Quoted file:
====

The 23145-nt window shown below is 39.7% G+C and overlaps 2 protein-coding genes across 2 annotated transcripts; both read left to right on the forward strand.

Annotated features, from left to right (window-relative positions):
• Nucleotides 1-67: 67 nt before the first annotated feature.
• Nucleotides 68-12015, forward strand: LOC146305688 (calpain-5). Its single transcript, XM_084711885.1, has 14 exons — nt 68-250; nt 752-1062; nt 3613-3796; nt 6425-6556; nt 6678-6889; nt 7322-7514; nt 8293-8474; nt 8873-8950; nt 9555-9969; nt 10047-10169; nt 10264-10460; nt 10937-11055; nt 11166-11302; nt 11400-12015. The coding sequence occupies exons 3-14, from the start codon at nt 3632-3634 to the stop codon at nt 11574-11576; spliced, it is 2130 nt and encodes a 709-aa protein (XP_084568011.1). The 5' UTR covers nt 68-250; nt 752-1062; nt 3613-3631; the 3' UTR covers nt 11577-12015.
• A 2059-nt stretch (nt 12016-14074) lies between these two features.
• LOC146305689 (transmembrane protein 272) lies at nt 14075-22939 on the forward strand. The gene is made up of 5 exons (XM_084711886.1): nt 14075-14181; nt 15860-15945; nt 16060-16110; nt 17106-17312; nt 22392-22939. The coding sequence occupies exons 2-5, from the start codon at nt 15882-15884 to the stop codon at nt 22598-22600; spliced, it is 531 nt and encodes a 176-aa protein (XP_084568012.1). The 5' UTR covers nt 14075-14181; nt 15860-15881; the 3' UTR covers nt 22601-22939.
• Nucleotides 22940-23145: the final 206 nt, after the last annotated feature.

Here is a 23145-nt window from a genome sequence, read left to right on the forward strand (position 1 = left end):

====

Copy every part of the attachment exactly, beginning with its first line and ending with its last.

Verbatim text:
The 23145-nt window shown below is 39.7% G+C and overlaps 2 protein-coding genes across 2 annotated transcripts; both read left to right on the forward strand.

Annotated features, from left to right (window-relative positions):
• Nucleotides 1-67: 67 nt before the first annotated feature.
• Nucleotides 68-12015, forward strand: LOC146305688 (calpain-5). Its single transcript, XM_084711885.1, has 14 exons — nt 68-250; nt 752-1062; nt 3613-3796; nt 6425-6556; nt 6678-6889; nt 7322-7514; nt 8293-8474; nt 8873-8950; nt 9555-9969; nt 10047-10169; nt 10264-10460; nt 10937-11055; nt 11166-11302; nt 11400-12015. The coding sequence occupies exons 3-14, from the start codon at nt 3632-3634 to the stop codon at nt 11574-11576; spliced, it is 2130 nt and encodes a 709-aa protein (XP_084568011.1). The 5' UTR covers nt 68-250; nt 752-1062; nt 3613-3631; the 3' UTR covers nt 11577-12015.
• A 2059-nt stretch (nt 12016-14074) lies between these two features.
• LOC146305689 (transmembrane protein 272) lies at nt 14075-22939 on the forward strand. The gene is made up of 5 exons (XM_084711886.1): nt 14075-14181; nt 15860-15945; nt 16060-16110; nt 17106-17312; nt 22392-22939. The coding sequence occupies exons 2-5, from the start codon at nt 15882-15884 to the stop codon at nt 22598-22600; spliced, it is 531 nt and encodes a 176-aa protein (XP_084568012.1). The 5' UTR covers nt 14075-14181; nt 15860-15881; the 3' UTR covers nt 22601-22939.
• Nucleotides 22940-23145: the final 206 nt, after the last annotated feature.

Here is a 23145-nt window from a genome sequence, read left to right on the forward strand (position 1 = left end):